US 20030223200 A1
A process of manufacturing a card comprising: (a) placing a circuit board within a plastic panel and a metal panel, the metal panel having a plurality of tabs with barbs thereon, the plastic panel having one or more cavities adapted for receiving the tabs; (b) inserting the tabs within the one or more cavities; and (c) transmitting energy to the plastic around the tab such that the plastic flows at least partially around the barbs; and a card made from the above process.
1. A card for insertion into a receiving slot of a host computer, said card being manufactured by the process comprising:
placing a circuit board within a plastic panel and a metal panel, said metal panel having a plurality of tabs with barbs thereon, said plastic panel having one or more cavities adapted for receiving said tabs;
inserting the tabs within said one or more cavities; and
transmitting energy to plastic around said tab such that said plastic flows at least partially around said barbs.
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 The present application is a continuation of application Ser. No. 09/678,519 filed on Oct. 3, 2002, which in turn was based on and entitled to the priority of Provisional Application No. 60/172,399 filed on Dec. 17, 1999, both of which are incorporated herein by reference.
 This invention relates to electronic communication devices. More particularly, the present invention relates to connectors used to attach a communications line to a computer.
 Many of today's computers, computer peripherals and other electronic products are designed to receive removable devices or cards, conforming to standards established by the Personal Computer Memory Card International Association (PCMCIA). These standards define the electrical and physical specifications of the card, including the interfaces between the card and the port or slot into which the card is inserted, as well as three card form factors, called Type I, Type II and Type III.
 PCMCIA cards may be used for various purposes such as, for example, to establish a communications link between portable computer users and corporate networks, the Internet and other on-line services from a wide variety of locations; to supplement the semiconductor memory of a personal or notebook computer; to store information or data for use by the host system; or to reconfigure the host system in response to information stored in the card.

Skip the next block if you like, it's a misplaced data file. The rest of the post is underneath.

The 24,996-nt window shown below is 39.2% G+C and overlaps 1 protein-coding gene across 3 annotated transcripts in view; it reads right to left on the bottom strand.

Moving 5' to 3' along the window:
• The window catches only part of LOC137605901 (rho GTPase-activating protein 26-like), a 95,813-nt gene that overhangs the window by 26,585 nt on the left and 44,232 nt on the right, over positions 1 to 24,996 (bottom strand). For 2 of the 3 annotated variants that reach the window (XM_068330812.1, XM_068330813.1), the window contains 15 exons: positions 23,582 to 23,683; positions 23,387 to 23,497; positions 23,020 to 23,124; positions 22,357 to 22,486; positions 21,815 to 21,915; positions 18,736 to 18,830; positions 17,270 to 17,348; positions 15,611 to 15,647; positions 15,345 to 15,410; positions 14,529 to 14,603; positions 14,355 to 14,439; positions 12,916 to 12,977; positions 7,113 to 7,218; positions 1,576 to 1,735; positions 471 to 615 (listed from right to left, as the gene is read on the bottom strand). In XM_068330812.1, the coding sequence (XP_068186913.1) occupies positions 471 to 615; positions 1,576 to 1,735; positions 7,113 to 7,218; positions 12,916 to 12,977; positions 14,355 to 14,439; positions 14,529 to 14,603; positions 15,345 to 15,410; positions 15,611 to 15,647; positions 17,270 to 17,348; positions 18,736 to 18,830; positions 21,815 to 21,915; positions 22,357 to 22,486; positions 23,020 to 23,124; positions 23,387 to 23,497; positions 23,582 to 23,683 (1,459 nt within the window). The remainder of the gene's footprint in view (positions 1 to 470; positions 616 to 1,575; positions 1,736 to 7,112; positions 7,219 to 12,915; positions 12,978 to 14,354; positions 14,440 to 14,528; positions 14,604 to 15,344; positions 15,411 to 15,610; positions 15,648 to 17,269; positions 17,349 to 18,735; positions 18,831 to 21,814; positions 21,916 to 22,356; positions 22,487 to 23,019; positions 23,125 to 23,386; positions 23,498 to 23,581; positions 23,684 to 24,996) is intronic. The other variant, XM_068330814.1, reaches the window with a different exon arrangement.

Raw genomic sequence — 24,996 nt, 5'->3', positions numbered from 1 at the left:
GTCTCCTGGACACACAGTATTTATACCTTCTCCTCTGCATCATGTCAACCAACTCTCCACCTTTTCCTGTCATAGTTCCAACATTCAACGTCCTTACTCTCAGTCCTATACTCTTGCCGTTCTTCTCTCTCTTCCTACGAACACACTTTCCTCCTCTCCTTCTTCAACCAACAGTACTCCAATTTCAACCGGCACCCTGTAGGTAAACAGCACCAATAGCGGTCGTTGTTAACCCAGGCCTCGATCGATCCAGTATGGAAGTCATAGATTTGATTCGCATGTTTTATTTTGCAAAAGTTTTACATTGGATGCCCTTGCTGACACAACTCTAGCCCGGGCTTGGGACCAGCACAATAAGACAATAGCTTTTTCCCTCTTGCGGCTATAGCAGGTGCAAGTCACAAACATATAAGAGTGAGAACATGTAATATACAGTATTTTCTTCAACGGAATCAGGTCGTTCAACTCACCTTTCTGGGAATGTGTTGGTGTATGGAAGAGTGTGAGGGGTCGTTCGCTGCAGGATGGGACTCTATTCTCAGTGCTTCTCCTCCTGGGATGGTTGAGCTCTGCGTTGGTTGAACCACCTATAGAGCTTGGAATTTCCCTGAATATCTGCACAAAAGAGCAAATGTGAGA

PCMCIA cards typically include a substrate, usually rectangular and in the form of a printed circuit board (PCB) which contains electronic components including integrated circuit packages. The PCB is attached along one of its edges to a multiple connector typically including a connector of molded plastic having multiple contacts for electrically connecting the card to the host system by way of a port or slot. A typical PCMCIA card further includes a molded plastic, insulative frame and a sheet metal cover including upper and lower cover panels enclosing the PCB and having forward margins secured to upper and lower surfaces of the plastic connector. The metal cover not only protects the PCB, but also acts as a shield against electromagnetic interference.
 Although effective as a protective shield against both physical damage and EMI, the metal shield tends to be limited in shape and is aesthetically less appealing than plastic. More specifically, because the panels tend to be pressed from sheet metal, multiple press runs are required to obtain the more intricate shapes that are desirable for today's highly-stylized PCMCIA cards which conform closely to the components they contain. As the number of press runs increases, however, so does manufacturing costs. Therefore, the shape of a metal panel usually is a compromise between the desired shape and manufacturing costs. Additionally, metal panels tend to be less aesthetically pleasing than plastic due to limitations in the texture and finish of the panel body.
 Shape and aesthetic considerations thus tend to favor the use of plastic for such panels, given the moldability and flexibility plastic affords. Plastic panels have several shortcomings, however, which have traditionally discouraged their use. Specifically, plastic panels tend to be difficult to join to complementing metal panels using traditional techniques such as adhesion. A traditional approach for avoiding a plastic-to-metal connection is to use plastic inserts within the complementing metal panel and then ultrasonically weld the plastic inserts to the plastic panel. Although effective, this approach requires additional components and relatively complex metal panels and manufacturing steps, and therefore tends to be relatively expensive.
 Therefore, there is a need for a PCMCIA card configuration that facilitates the use of highly-moldable and aesthetically-pleasing materials such as plastics, while not sacrificing the strength and EMI protection offered by metal. Such a card should also be fabricated using convention techniques such as ultrasonic welding. The present invention fulfills these needs among others.
 The present invention provides for a card having a configuration that facilitates the use of aesthetically-pleasing moldable materials for a portion of the cover while avoiding the problems in conventional metal-to-plastic construction as mentioned above. To this end, the plastic panel and the conductive metal panel are configured to interconnect by flowing the plastic around anchor structures of the metal panel. More specifically, the conductive panel is configured with tabs having barbs thereon and the plastic panel is configured with slots to receive the barbs. Upon application of sufficient energy, the plastic flows around the bards, thereby anchoring the tabs in the plastic and preventing the separation of the plastic and metal panels.